In the later part of his life, Dusty Rhodes was back with the WWE as a member of the Creative Team. With the advent of NXT, Rhodes would serve as a driving force for the promotion while lending his expertise to the up-and-coming talent.

3 Rowdy Roddy Piper

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There are many debates in professional wrestling but one distinction should be a unanimous one: "Rowdy" Roddy Piper is the best heel the business has ever seen. Piper made being the "bad guy" that much better.

With his own talk show titled Piper's Pit, Roddy Piper brought his maniacal heel persona to the interviewer role in WWE. In the Pit, many classic moments would occur, including the infamous coconut segment with Jimmy "Superfly" Snuka.

Roddy Piper left for WCW when the young guns of WWE had assumed all the top spots within the company. In WCW, Piper was once again in the main event picture but the feeling was never the same age was beginning to show throughout the promotion.

And how could Vince McMahon not forgive Roddy Piper? Following the death of WCW, Piper was a frequent contributor over the years that followed in WWE. Hot Rod may be gone but his legacy remains.

3. Scott Hall

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Who ignited the Monday Night War? Well, in reality it was Ted Turner and Eric Bischoff but on-screen within the blurred world of fact and fiction, it was Scott Hall. The former Razor Ramon would "invade" Monday Nitro one night and kick-start it all.

In WWE, Razor Ramon was an accomplished Intercontinental Champion who helped lead the New Generation Era. However, Ramon was lured away from WWE with a guaranteed contract from WCW.

Performing under his real name of Scott Hall and serving as a founding member of the New World Order, the once "Bad Guy" of WWE helped change the perception of professional wrestling with one of its greatest storylines.

In 2002, one year following the purchase of WCW, Scott Hall was welcomed back to WWE and would even challenge "Stone Cold" Steve Austin at WrestleMania X8. In 2014, Scott Hall as Razor Ramon was inducted into the WWE Hall of Fame.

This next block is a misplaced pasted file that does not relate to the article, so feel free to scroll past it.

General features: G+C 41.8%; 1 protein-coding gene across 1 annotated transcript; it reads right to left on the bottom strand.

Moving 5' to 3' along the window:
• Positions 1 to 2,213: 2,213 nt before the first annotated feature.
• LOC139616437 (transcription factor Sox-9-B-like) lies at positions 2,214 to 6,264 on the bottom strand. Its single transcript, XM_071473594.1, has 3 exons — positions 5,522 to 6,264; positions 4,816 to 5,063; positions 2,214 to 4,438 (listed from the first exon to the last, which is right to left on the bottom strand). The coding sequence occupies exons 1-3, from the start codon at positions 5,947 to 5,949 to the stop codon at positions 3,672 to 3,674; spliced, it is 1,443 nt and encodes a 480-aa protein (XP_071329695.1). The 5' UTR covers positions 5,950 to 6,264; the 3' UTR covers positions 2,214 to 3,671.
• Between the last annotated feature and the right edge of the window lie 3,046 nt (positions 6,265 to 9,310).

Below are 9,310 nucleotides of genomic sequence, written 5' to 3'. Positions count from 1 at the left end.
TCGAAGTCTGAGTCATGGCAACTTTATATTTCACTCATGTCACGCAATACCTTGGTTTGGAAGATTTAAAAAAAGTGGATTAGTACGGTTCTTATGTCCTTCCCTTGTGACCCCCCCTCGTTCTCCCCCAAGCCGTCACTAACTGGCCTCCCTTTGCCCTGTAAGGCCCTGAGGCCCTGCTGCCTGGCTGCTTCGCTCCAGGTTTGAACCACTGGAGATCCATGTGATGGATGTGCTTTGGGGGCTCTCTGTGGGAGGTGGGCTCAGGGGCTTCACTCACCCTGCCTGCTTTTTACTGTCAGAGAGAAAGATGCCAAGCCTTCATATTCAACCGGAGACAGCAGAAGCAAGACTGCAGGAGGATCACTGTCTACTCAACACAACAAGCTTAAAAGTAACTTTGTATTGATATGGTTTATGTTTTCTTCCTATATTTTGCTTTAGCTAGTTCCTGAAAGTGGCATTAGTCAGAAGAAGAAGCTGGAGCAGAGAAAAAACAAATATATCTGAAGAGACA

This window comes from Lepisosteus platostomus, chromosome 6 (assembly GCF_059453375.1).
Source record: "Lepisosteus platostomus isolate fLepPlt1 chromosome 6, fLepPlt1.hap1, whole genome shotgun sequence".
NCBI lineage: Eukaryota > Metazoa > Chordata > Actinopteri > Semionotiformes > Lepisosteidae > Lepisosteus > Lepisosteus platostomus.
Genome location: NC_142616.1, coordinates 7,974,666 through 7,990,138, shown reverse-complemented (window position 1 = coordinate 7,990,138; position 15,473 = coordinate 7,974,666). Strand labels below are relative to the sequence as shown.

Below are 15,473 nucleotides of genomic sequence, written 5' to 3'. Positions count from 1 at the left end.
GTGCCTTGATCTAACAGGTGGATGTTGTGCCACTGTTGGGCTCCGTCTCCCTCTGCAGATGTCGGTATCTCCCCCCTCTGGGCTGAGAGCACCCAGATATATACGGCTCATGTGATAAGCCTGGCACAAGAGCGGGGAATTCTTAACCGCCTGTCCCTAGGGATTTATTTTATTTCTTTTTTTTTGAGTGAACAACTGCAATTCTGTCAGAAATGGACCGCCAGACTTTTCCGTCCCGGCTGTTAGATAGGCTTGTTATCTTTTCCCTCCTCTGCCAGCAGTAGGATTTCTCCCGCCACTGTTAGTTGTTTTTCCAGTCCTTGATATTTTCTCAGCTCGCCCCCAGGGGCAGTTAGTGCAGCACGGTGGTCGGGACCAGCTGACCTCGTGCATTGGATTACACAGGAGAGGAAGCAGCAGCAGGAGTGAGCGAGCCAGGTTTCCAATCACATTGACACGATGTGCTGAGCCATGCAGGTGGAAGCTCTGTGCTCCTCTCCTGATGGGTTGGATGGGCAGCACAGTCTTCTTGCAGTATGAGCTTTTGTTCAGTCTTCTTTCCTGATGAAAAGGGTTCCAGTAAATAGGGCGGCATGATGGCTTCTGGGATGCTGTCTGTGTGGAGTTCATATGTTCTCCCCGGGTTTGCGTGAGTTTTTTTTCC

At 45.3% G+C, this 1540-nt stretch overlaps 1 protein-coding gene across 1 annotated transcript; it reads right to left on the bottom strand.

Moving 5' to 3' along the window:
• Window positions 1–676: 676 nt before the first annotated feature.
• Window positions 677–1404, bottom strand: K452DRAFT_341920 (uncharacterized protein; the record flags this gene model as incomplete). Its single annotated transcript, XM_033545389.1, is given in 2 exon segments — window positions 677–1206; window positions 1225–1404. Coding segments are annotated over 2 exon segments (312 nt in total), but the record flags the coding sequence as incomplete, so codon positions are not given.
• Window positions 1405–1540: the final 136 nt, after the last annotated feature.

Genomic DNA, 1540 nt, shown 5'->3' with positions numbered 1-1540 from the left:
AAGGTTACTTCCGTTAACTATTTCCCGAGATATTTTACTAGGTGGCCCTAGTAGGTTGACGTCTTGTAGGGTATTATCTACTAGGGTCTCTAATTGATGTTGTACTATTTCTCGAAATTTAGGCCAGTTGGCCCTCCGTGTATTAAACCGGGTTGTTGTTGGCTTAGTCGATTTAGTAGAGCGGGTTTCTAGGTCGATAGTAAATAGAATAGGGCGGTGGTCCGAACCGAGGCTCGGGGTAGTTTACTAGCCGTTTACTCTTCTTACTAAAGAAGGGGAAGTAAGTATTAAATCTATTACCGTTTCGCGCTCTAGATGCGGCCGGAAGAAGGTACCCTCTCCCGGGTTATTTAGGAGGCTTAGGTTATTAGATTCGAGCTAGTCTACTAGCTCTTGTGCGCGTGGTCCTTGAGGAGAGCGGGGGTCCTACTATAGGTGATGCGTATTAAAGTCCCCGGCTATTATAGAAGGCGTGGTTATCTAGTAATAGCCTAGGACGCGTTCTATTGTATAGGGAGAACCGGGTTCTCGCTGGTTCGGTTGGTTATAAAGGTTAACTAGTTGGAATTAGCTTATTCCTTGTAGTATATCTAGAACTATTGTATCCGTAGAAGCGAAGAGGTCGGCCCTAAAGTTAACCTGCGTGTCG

2 Diesel

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"Big Daddy Cool" Diesel would leave his mark on the 1990s culture of WWE. Diesel was in fact the longest reigning WWE Champion of the decade. Deserving? Or simply a by-product of Kliq association? That's for you to decide.

Nevertheless, Diesel was an attraction throughout his WWE run but something was always more attractive than admiration to Kevin Nash: money. Much like his friend Scott Hall, Nash would jump at the opportunity to earn guaranteed money with WCW.

As the second "invader" of WCW, Kevin Nash - who would also perform under his real name - helped set the New World Order train into motion. Along the way, Nash would become a five-time WCW World Heavyweight Champion.

Kevin Nash would find himself back with the WWE in 2002 and make his way into the main event picture with Triple H. However, the days of Diesel were long gone and Nash was never quite the same Superstar.

1 Hulk Hogan

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While discussing money-hungry Superstars, the conversation must include Hulk Hogan. Sure, Hulkamania generated millions of dollars for the WWE but Hogan was never one to care about the actual Wrestling aspect of the business.

When Hulk Hogan "retired" from WWE to pursue acting, nobody believed that Hogan would be gone for long. The only thing required for a Hogan comeback was a high-end payday which he would receive in WCW.

Of course, the most shocking heel turn of all time would occur at Bash at the Beach 1996 when Hulk Hogan helped form the New World Order. That night in Florida, Hollywood Hogan was born and Hulkamania was gone ... for the time being.

As we all know, Hulk Hogan has always had a back-and-forth relationship with WWE and has returned a number of times over the years. While Hogan is currently "erased" from WWE history, Vince McMahon will eventually change that fact.